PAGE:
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Expression of mutant NMDA receptors in dopamine D1 receptor-containing cells prevents cocaine sensitization and decreases cocaine preference.

Heusner C.L., Palmiter R.D.

The interaction of dopamine and glutamate in limbic brain regions mediates behaviors associated with psychostimulants, which act in part to increase dopamine signaling at both D1 receptors (D1Rs) and D2 receptors. Many addictive behaviors are a result of learned associations, and NMDA receptor activation has been shown to be important for these behaviors. We hypothesized that if NMDA receptor activation in dopamine receptor-containing cells is required for the addictive properties of psychostimulants, then mice with reduced NMDA receptor activity in D1R-containing cells would have attenuated long-term behavioral changes to these drugs. We generated a mouse line in which D1R-containing cells express an NR1 NMDA receptor subunit containing a mutation in the pore that reduces calcium flux. Mice expressing the mutant NMDA receptors in D1R-containing cells have normal basal activity and display similar increases in locomotor activity when treated with acute amphetamine or cocaine. However, the mutant mice fail to display locomotor sensitization to repeated cocaine administration. In addition, these mice also have a decreased ability to form a conditioned place preference to cocaine. These data suggest that intact NMDA receptor signaling in D1R-containing cells is required for the manifestation of behaviors associated with repeated drug exposure.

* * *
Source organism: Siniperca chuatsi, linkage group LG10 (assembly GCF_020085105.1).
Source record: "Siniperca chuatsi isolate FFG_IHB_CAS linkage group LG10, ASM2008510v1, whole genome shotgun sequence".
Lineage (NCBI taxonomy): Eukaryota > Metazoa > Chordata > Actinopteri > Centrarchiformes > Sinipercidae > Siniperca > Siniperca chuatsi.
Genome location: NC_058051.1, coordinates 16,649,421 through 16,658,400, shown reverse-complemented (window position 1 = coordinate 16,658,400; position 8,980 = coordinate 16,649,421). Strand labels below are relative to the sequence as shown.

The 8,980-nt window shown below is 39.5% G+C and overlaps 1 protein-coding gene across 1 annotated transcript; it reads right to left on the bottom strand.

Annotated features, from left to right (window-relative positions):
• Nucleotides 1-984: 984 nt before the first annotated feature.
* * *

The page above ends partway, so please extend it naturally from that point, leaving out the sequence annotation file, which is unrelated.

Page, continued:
J. Neurosci. 25:6651-6657(2005) [PubMed] [Europe PMC]

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